There's a lot of risk already priced into global grain markets.
Restricted supply from the Black Sea and poor crop conditions in North America and Europe have been known, monitored, and priced in by the market for some time.
The most recent information was the United States Department of Agriculture confirming tighter global and US ending stocks in their recent World Agricultural Supply and Demand Estimates report, and the Indian wheat export ban.
Both saw the Chicago Board of Trade wheat market react by surging higher.
Last week CBOT wheat ground lower for most of the week as rain appeared on forecasts through the US, and the full details of the Indian export ban revealed "some" grain will continue to move.
By the end of the week, some buying kicked in again to keep CBOT wheat trading just above technical support levels.
The weaker CBOT wheat market set the tone for Australian buyers taking a more cautious approach.
Rather than continuing to chase the market higher to secure tonnes, buyers were more selective on parcels and careful with price expectations.
On the offer side of the Australian market, growers were generally holding their offer prices on grain listed for sale.
Many growers and grower agents were also offering their grain for sale at recent traded prices, noting that they feel Australian grain remains competitive internationally at the price they're asking.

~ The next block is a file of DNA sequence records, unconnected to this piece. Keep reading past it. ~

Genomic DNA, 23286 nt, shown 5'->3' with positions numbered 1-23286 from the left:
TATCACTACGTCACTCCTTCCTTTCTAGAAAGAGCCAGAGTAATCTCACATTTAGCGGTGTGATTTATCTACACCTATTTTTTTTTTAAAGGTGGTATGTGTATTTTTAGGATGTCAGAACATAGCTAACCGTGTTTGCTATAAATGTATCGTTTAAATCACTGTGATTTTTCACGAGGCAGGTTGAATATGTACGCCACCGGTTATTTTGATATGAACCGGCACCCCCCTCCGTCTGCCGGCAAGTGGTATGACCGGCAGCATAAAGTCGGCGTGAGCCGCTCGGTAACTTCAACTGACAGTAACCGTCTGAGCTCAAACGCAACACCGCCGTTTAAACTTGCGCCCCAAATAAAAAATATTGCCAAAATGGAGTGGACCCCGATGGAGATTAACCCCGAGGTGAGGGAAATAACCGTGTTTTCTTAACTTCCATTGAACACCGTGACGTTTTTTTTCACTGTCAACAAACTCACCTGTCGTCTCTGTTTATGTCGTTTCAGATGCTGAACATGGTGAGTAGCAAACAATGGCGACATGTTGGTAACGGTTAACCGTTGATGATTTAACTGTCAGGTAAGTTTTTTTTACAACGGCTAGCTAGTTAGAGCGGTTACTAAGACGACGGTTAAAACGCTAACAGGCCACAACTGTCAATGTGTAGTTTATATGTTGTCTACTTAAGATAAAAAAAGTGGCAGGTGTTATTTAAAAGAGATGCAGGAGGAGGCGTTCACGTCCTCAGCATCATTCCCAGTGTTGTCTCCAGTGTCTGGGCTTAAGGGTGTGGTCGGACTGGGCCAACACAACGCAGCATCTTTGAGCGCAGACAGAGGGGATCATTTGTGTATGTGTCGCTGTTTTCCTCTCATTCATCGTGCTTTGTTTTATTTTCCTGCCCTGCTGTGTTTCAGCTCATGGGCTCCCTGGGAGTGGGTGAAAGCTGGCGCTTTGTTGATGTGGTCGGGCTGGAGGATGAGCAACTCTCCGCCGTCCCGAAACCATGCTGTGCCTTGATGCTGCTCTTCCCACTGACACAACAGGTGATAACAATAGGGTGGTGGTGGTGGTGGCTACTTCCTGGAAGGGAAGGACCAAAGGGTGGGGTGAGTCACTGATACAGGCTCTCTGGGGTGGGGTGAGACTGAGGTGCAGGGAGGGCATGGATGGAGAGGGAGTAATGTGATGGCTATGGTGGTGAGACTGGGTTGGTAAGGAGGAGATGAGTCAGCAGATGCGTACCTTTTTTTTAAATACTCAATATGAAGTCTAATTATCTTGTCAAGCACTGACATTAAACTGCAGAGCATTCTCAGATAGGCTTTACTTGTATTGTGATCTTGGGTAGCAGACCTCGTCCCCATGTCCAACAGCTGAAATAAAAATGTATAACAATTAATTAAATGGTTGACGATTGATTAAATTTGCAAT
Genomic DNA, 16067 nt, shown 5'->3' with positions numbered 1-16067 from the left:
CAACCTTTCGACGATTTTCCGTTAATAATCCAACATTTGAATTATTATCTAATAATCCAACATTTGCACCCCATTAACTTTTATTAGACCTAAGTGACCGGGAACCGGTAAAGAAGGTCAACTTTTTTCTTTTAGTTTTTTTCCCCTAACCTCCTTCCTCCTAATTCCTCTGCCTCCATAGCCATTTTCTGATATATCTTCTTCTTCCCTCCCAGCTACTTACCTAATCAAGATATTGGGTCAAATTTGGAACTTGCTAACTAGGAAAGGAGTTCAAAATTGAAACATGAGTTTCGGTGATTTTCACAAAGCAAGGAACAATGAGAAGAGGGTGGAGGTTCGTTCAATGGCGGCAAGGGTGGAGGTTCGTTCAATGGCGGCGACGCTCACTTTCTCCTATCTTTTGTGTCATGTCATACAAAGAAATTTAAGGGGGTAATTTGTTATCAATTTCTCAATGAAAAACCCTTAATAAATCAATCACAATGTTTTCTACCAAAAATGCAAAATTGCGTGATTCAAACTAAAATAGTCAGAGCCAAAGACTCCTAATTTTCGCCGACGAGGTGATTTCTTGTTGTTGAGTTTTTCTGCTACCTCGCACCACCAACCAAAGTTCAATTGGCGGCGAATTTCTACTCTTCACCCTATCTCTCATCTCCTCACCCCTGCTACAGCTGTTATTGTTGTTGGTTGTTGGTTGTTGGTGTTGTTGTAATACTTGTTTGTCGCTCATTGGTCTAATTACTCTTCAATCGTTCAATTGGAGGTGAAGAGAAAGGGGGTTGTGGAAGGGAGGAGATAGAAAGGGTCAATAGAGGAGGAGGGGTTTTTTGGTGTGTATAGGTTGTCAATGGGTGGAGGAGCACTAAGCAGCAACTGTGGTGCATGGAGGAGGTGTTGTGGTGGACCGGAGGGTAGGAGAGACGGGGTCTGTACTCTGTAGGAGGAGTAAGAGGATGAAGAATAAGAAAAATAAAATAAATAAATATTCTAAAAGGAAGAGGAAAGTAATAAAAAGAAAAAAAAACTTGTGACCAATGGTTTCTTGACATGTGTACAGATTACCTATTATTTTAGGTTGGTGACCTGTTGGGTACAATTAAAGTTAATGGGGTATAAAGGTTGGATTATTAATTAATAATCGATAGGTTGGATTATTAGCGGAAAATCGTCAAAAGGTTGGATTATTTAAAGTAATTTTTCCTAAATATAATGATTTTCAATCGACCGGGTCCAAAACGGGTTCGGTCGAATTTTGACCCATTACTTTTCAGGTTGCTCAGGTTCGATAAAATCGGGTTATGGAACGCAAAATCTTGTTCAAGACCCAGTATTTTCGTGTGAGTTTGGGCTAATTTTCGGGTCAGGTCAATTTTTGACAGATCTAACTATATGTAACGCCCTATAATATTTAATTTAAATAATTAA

Some Australian Premium White 1 wheat in Port Adelaide managed to trade at $562 a tonne port equivalent price late in the week.
Hence, Australian wheat values have not reflected the recent losses in CBOT wheat, just as they didn't reflect the full upside when CBOT wheat was surging.
However, demand has cooled, and prices have slid lower from the highs made recently for the moment at least.
Where it goes from here is anyone's guess.
In other commodities, warehoused feed barley was trading at $455/t Port Adelaide, $440/t Kwinana, $447/t Geelong and $453/t Newcastle.
Malt grades that traded were attracting better values.
Canola traded $1116/t in Port Adelaide plus oil bonifications and $1068/t in Melbourne.
For growers considering making sales, demand for warehoused grain can be difficult to predict so make sure you engage all buyers with an offer price.
For those who have finished selling old crop and looking at new crop sales, be sure to consider the most appropriate method to sell.
Australian grain remains competitive into international markets and in an enviable position to supply the world, but this won't last forever.
Everyone is trying to work out how long it will last.
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